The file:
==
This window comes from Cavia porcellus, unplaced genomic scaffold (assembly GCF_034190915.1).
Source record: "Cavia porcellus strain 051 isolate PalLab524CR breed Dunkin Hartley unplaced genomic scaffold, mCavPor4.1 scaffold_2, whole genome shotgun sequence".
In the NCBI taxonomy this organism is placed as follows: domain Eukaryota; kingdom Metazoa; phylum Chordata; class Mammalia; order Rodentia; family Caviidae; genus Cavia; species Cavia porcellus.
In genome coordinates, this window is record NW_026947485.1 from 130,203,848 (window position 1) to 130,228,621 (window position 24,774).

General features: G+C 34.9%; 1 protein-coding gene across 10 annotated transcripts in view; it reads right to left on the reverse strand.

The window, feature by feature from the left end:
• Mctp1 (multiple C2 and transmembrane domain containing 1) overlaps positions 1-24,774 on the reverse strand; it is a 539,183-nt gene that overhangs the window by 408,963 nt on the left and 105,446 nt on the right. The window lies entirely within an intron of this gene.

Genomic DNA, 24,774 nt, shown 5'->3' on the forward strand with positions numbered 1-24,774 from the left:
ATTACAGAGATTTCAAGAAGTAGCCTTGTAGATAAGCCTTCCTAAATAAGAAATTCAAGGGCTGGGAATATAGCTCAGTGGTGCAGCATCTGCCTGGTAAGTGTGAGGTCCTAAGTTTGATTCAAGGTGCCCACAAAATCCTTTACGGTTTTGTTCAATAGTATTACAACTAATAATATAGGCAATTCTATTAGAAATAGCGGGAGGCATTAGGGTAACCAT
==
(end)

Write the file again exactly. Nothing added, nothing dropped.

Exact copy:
This window comes from Cavia porcellus, unplaced genomic scaffold (assembly GCF_034190915.1).
Source record: "Cavia porcellus strain 051 isolate PalLab524CR breed Dunkin Hartley unplaced genomic scaffold, mCavPor4.1 scaffold_2, whole genome shotgun sequence".
In the NCBI taxonomy this organism is placed as follows: domain Eukaryota; kingdom Metazoa; phylum Chordata; class Mammalia; order Rodentia; family Caviidae; genus Cavia; species Cavia porcellus.
In genome coordinates, this window is record NW_026947485.1 from 130,203,848 (window position 1) to 130,228,621 (window position 24,774).

General features: G+C 34.9%; 1 protein-coding gene across 10 annotated transcripts in view; it reads right to left on the reverse strand.

The window, feature by feature from the left end:
• Mctp1 (multiple C2 and transmembrane domain containing 1) overlaps positions 1-24,774 on the reverse strand; it is a 539,183-nt gene that overhangs the window by 408,963 nt on the left and 105,446 nt on the right. The window lies entirely within an intron of this gene.

Genomic DNA, 24,774 nt, shown 5'->3' on the forward strand with positions numbered 1-24,774 from the left:
ATTACAGAGATTTCAAGAAGTAGCCTTGTAGATAAGCCTTCCTAAATAAGAAATTCAAGGGCTGGGAATATAGCTCAGTGGTGCAGCATCTGCCTGGTAAGTGTGAGGTCCTAAGTTTGATTCAAGGTGCCCACAAAATCCTTTACGGTTTTGTTCAATAGTATTACAACTAATAATATAGGCAATTCTATTAGAAATAGCGGGAGGCATTAGGGTAACCAT